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A child gold miner in Watsa, northeastern Congo. 2004
January 20, 2016 Kevin Bales' book, Blood and Earth, explains why slavery in the world's lawless zones is essential to operate mines that pose a grave threat to the environment.
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U.S. Border Patrol agent Richard Funke looks for footprints from illegal immigrants crossing the U.S.- Mexico border near Nogales, Ariz., in 2010.
John Moore/Getty Images
October 29, 2014 While the United States has the most total foreign-born residents, they make up a higher percentage of the population in most European countries and some Gulf states, as well as Canada and Australia.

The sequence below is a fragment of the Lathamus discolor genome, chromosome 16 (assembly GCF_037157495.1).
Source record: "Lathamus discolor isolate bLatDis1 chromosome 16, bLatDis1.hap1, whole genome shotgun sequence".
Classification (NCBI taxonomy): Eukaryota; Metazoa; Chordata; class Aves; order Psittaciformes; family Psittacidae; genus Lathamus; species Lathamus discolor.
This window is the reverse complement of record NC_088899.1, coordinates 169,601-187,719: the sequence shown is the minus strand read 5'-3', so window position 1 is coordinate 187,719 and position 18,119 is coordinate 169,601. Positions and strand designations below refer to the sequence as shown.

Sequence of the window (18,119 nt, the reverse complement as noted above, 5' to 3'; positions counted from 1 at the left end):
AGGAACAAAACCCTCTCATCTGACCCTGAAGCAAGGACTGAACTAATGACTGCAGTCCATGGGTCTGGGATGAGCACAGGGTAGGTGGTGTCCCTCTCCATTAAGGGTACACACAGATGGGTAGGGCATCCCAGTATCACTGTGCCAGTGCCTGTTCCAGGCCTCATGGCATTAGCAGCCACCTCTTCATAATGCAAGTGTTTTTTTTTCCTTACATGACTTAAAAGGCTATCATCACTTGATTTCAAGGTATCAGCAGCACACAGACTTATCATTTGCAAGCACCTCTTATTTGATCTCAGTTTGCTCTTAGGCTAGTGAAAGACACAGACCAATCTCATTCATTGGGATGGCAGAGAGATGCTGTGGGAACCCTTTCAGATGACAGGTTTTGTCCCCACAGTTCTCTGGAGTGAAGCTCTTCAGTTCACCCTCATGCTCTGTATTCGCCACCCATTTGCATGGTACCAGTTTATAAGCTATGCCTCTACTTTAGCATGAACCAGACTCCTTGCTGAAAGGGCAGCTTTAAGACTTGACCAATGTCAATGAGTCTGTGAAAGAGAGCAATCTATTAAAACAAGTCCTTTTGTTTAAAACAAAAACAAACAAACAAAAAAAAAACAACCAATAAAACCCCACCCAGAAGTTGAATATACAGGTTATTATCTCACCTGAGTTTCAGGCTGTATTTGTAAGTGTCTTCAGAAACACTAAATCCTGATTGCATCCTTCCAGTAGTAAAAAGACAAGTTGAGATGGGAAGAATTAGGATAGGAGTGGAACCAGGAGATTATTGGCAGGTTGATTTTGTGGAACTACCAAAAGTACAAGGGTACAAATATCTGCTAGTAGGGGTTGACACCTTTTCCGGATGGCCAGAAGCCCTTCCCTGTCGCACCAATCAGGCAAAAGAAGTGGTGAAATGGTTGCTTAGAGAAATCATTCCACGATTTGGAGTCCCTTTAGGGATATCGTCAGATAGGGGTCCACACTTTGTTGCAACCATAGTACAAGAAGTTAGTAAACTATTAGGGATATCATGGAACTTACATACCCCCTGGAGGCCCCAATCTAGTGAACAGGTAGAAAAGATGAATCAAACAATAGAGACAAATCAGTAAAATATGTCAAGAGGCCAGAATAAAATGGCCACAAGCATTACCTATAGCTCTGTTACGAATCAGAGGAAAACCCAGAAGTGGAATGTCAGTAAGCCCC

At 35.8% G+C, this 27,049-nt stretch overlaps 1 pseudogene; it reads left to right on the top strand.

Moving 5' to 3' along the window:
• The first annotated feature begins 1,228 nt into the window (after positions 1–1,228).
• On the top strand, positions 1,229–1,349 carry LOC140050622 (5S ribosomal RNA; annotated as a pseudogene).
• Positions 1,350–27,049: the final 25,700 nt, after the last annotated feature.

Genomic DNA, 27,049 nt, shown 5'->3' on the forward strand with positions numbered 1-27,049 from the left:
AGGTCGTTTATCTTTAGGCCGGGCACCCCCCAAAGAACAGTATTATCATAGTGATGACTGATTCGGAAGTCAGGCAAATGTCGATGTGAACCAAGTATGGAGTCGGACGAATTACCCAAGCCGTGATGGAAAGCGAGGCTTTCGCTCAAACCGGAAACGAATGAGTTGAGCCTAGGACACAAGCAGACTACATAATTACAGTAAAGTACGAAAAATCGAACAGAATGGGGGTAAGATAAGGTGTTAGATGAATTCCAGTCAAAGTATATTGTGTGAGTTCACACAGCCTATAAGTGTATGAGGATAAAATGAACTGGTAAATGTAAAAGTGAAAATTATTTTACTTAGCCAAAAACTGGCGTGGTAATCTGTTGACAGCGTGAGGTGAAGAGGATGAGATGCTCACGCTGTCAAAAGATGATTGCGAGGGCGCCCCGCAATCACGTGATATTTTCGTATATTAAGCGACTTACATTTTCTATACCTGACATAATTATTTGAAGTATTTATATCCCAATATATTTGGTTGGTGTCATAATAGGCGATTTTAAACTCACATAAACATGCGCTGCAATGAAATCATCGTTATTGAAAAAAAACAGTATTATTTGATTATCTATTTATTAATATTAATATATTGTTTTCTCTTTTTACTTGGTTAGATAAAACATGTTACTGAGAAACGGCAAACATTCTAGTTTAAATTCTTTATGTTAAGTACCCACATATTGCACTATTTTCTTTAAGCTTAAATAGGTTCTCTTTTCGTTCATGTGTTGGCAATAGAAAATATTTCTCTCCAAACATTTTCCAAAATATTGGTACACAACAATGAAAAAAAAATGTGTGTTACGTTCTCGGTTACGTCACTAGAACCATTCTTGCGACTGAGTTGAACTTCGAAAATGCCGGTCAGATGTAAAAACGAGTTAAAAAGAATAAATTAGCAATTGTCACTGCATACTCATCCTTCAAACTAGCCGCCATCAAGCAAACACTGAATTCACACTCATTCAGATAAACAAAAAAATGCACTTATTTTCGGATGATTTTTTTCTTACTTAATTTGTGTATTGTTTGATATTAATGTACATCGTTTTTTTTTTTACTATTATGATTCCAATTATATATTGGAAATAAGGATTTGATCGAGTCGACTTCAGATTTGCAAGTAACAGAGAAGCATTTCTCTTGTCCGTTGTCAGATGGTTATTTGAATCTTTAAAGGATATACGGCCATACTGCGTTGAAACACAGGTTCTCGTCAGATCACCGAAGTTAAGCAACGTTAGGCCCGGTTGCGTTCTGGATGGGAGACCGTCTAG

Brazilian slave laborers stop their work to listen to a Labor Ministry inspector explain their legal rights, on the Bom Jesus farm in the Amazon basin in 2003.
Rickey Rogers/Reuters /Landov
January 29, 2014 In the past 20 years, almost 50,000 enslaved Brazilian workers have been freed from some 2,000 work sites. But an estimated 200,000 remain trapped in slavery, owing to deep-seated impunity: Slaveholders can pay hefty fines and civil damages, but criminal convictions and jail time are rare.
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